The passage of SB 5600, HB 1138, HB 1440, and HB 1462 made permanent changes to Washington State's Residential Landlord-Tenant Act (RLTA) and will require edits to specific RHAWA forms. Please see below how these bills will impact the following RHAWA forms. RHAWA has made all-new Lease Agreements available as of May 31, and the remaining forms will be made available when the new laws take effect on July 28, 2019.
3-Day Pay or Vacate Notice
All Rental Agreements
Dear Resource Desk: My tenant got a job in another state and wants to terminate their lease early – it doesn’t expire until March 31, 2020. What are my options?
This is a pretty common scenario, and the answer is generally the same for most situations where a tenant is terminating early, regardless of circumstance (although there are some exceptions, such as military orders). If you’ve not written a specific “early termination clause” in to your lease (the RHAWA lease does not specify one), you have four basic options which you could consider.
Formal legal advice and review is recommended prior to selection and use of this information. RHAWA does not represent your selection or execution of this information as appropriate for your specific circumstance. The material contained and represented herein, although obtained from reliable sources, is not considered legal advice or to be used as a substitution for legal counsel.
While many homeowners are set to benefit from legislation which revises how excise taxes are charged for real estate transactions, the new, graduated rates will actually bring in millions more in revenue to the state due to their impacts on commercial and rental property. Washington’s current excise tax is a flat 1.28% everywhere in the state. On January 1, state excise tax moves to the following scale:
A ballot initiative which would repeal the REET tax increases, and other tax increases enacted by the legislature in 2019, is currently out in the field and gathering signatures. Initiative 1648 would also require that new taxes enacted by the legislature face term limits unless ratified by the voters.
Unintended Consequences of Seattle City Council’s Proposed Changes to “Notice of Intent to Sell” Ordinance.
The Seattle City Council continues to propose new legislation and amend existing landlord-tenant laws under the premise of addressing housing affordability. At face value, the stated motivation by the City Council is noble; increasing the available supply of affordable housing is badly needed and generally a popular objective among residents of Seattle. However, much of the recent housing-related legislation serves to do just the opposite; instead, it reduces the available supply of affordable housing.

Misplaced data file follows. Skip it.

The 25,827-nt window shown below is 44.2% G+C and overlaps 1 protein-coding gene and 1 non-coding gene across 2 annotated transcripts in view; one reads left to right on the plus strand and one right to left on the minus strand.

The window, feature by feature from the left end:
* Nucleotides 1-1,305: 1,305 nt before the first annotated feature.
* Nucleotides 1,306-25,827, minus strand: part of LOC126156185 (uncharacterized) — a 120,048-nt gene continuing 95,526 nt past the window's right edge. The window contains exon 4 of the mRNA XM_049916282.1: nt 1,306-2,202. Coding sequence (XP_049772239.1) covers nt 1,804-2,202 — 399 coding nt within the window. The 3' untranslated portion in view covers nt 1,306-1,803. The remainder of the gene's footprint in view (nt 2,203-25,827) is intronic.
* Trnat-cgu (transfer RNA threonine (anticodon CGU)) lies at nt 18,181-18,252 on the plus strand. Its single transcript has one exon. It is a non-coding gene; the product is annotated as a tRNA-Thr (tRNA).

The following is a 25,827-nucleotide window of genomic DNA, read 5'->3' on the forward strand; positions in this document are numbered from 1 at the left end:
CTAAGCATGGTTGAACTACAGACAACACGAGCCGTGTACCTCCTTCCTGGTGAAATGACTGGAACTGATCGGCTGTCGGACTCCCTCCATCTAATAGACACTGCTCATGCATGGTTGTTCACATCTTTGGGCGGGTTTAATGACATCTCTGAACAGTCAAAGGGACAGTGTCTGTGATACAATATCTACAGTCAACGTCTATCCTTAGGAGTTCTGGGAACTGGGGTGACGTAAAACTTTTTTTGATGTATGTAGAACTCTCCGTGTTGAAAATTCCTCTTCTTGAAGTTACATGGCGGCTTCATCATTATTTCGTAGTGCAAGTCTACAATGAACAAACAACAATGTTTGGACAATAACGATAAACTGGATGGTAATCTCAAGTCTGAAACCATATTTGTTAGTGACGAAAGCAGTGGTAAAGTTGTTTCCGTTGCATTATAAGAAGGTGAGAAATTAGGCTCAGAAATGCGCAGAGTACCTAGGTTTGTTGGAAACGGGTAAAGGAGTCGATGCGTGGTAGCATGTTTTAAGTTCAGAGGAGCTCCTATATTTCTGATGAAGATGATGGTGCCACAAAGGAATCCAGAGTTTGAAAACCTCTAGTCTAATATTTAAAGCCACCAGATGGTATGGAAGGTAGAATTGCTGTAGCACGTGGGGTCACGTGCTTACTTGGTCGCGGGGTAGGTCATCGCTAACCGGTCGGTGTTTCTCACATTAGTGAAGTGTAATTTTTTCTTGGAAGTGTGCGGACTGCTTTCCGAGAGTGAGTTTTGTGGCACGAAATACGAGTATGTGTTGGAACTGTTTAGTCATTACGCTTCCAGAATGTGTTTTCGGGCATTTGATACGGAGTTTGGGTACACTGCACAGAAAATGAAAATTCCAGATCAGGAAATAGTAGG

The Seattle City Council’s proposed amendments to the “Notice of Intent to Sell” ordinance is a perfect example of legislation that will do the opposite of the Council’s stated goal. The “Notice of Intent to Sell” ordinance, as it stands today, provides 60-day advanced notice of the owner’s intent to sell a property that has 5 units or more, with at least one unit that is deemed affordable to a household earning at or below 80% median income. The notice is to be submitted to the Seattle Office of Housing (OH) and Seattle Housing Authority (SHA) so that the City agencies have sufficient time to prepare an offer to purchase the property and maintain the unit(s) affordability. It should be noted that in 2017 (the last year Dupre + Scott provided comprehensive multi-family rental data) approximately 87 building sales qualified for the ordinance. Yet, since the implementation of the ordinance, neither Seattle OH nor SHA have provided an offer to purchase one of the buildings containing affordable units.